Pacerpole Dual Lock – Chris Townsend’s Best Buy

best trekkin poles: Pacerpoles Dual Lock
  • Rating: 4.5/5
  • Pros: shaped grips, dual lock adjustment
  • Cons: quite expensive
  • Price: $132 | £107 (pair)
  • Weight: 285g (per pole)

Length: 97-133cm | Shaft: carbon fibre | Grip: moulded thermoplastic rubber | Adjustment: lever lock

Pacerpoles have shaped handles that are comfortable and effective. They hold the hands in a more relaxed position and require less stress and effort to use than straight-handled poles. There’s no need to use straps, as they can get in the way.

Tilley Hat, Columbia shirt, Titanium Cup, Merrell shoes, Pacerpoles

Chris Townsend putting his Pacerpoles through their… well, paces. Credit: Chris Townsend.

Most models of Pacerpoles have internal twist-locks. These are okay but can jam or loosen. The Dual Lock system is far superior, though it does cost more. This involves just one lever lock between the upper and middle sections for adjusting the length.The middle and lower sections connect with an internal cord and locking spring-activated pin at a fixed height. Many people using these will find they adjust the height far more often than they would with poles that have twist-locks as it’s easier to do and there’s less risk of them failing. The upper section can be detached completely from the middle section and like this length is just 56cm for carrying.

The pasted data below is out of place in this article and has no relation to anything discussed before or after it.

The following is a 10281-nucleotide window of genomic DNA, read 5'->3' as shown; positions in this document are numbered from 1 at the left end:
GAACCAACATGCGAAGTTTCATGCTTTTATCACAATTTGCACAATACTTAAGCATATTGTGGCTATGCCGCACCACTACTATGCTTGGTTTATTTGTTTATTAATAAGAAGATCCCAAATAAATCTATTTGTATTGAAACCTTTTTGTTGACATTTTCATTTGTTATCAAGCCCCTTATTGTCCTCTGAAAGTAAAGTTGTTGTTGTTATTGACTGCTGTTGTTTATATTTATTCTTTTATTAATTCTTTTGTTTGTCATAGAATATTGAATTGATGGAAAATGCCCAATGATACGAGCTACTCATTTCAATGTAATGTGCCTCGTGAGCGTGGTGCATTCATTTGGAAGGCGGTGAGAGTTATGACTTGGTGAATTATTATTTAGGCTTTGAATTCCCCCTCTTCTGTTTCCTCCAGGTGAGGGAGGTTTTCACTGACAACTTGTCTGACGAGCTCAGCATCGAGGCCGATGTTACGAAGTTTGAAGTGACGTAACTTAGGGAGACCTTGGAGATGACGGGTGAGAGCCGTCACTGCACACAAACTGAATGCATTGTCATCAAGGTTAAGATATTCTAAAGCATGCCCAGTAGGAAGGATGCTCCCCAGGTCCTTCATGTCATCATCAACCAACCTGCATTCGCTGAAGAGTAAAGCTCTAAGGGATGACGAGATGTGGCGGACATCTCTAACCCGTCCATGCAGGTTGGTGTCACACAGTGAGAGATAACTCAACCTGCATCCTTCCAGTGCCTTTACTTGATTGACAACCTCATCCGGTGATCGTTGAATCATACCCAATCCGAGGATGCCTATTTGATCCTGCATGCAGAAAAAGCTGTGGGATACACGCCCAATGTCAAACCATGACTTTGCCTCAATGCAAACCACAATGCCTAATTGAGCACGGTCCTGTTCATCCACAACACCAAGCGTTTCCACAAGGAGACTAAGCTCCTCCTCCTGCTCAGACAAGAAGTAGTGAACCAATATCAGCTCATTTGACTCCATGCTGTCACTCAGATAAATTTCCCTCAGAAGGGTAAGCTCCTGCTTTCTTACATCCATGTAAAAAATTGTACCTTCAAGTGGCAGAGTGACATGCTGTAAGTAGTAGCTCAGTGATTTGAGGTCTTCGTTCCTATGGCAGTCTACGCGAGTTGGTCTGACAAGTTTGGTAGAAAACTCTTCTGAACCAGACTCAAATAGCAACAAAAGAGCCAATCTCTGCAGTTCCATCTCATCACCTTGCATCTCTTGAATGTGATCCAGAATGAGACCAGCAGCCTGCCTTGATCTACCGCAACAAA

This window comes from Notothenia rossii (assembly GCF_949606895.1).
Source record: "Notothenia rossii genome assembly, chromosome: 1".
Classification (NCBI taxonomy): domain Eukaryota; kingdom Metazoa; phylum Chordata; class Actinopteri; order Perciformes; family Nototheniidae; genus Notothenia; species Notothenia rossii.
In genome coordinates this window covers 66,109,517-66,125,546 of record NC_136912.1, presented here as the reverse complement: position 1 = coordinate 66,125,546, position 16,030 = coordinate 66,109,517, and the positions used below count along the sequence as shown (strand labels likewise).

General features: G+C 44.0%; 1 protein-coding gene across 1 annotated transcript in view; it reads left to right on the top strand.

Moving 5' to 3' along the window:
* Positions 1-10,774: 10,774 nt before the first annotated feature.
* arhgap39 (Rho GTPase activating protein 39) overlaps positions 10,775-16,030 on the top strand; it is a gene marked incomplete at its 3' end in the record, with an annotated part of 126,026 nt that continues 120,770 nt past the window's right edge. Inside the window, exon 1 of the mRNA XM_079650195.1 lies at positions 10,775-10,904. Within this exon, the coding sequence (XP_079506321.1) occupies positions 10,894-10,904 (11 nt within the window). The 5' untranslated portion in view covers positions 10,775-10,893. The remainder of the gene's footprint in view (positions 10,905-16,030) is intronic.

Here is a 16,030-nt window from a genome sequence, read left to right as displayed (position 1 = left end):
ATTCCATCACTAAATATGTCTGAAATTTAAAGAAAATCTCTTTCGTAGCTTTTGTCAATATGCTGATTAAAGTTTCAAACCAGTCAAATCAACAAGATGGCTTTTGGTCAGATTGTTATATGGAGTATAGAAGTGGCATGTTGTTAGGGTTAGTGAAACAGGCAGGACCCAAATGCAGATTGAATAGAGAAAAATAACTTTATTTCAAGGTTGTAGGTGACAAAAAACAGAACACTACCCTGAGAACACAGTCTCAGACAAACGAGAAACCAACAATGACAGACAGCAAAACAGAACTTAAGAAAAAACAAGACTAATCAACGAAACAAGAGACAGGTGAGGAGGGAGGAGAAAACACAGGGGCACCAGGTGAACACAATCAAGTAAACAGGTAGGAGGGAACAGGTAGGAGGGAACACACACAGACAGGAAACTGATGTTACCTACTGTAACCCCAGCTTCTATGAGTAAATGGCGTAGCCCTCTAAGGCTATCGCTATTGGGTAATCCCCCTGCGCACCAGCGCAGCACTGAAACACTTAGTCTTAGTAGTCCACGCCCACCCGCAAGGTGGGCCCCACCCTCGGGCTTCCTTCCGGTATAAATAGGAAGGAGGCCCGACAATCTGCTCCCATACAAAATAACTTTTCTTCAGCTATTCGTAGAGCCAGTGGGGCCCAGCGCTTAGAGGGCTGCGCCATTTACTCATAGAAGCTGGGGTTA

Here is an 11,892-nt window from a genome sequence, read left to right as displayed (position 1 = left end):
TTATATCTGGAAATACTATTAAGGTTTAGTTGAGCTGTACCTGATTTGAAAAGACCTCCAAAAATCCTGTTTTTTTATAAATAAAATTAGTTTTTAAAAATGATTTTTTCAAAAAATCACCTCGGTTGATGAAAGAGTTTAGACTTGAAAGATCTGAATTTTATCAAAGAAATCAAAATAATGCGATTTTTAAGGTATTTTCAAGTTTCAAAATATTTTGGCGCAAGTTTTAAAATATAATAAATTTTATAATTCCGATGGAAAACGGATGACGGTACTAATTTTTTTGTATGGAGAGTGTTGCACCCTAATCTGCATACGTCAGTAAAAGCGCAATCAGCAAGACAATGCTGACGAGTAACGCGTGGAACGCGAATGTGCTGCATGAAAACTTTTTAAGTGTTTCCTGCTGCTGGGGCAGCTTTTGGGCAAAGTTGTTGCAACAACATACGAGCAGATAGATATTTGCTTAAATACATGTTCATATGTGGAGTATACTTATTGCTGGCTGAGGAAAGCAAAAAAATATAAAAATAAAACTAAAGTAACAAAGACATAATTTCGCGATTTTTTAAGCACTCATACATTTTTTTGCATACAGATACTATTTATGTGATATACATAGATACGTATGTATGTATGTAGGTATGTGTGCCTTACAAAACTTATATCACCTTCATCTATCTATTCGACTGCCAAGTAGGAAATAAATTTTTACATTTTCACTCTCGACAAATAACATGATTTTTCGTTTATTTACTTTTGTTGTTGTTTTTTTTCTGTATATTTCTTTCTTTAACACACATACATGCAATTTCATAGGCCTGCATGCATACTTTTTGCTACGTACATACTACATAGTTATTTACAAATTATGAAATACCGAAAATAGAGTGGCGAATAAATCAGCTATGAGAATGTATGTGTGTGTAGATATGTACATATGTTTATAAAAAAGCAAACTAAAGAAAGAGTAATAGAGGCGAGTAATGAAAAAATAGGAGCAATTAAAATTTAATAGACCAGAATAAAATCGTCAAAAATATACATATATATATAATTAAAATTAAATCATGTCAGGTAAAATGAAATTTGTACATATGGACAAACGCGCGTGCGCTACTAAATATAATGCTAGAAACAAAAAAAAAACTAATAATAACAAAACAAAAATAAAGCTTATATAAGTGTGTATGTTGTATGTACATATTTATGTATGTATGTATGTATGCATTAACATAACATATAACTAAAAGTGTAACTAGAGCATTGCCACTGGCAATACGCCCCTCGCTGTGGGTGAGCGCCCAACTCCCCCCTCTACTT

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Black Diamond Trail

best trekking poles - Black Diamond Trail


  • Rating: 4.5/5
  • Pros: Price, durability
  • Cons: Not the lightest
  • Price: $120 | £95 (pair)
  • Buy now from
  • Weight: 0.56 lb. | 256g each

Materials: aluminium shaft, foam handle | Features: 3-section pole, fabric straps, flick lock system, 3-season and winter baskets supplied | Sizes: packed length 64cm, fully extended 140cm

The Black Diamond Trail is a tried and true trekking pole whose strength lies in its simplicity. It’s a 3-section aluminium pole with instantly readable measurements in metric given on the lower two sections, and a good range of height adjustability. The foam handle is well suited for medium-sized hands and comes in a single, long piece, with very basic moulding for the bottom of the palm. In combination with a reasonable price, the Black Diamond Trail is an excellent offering that gets my recommendation.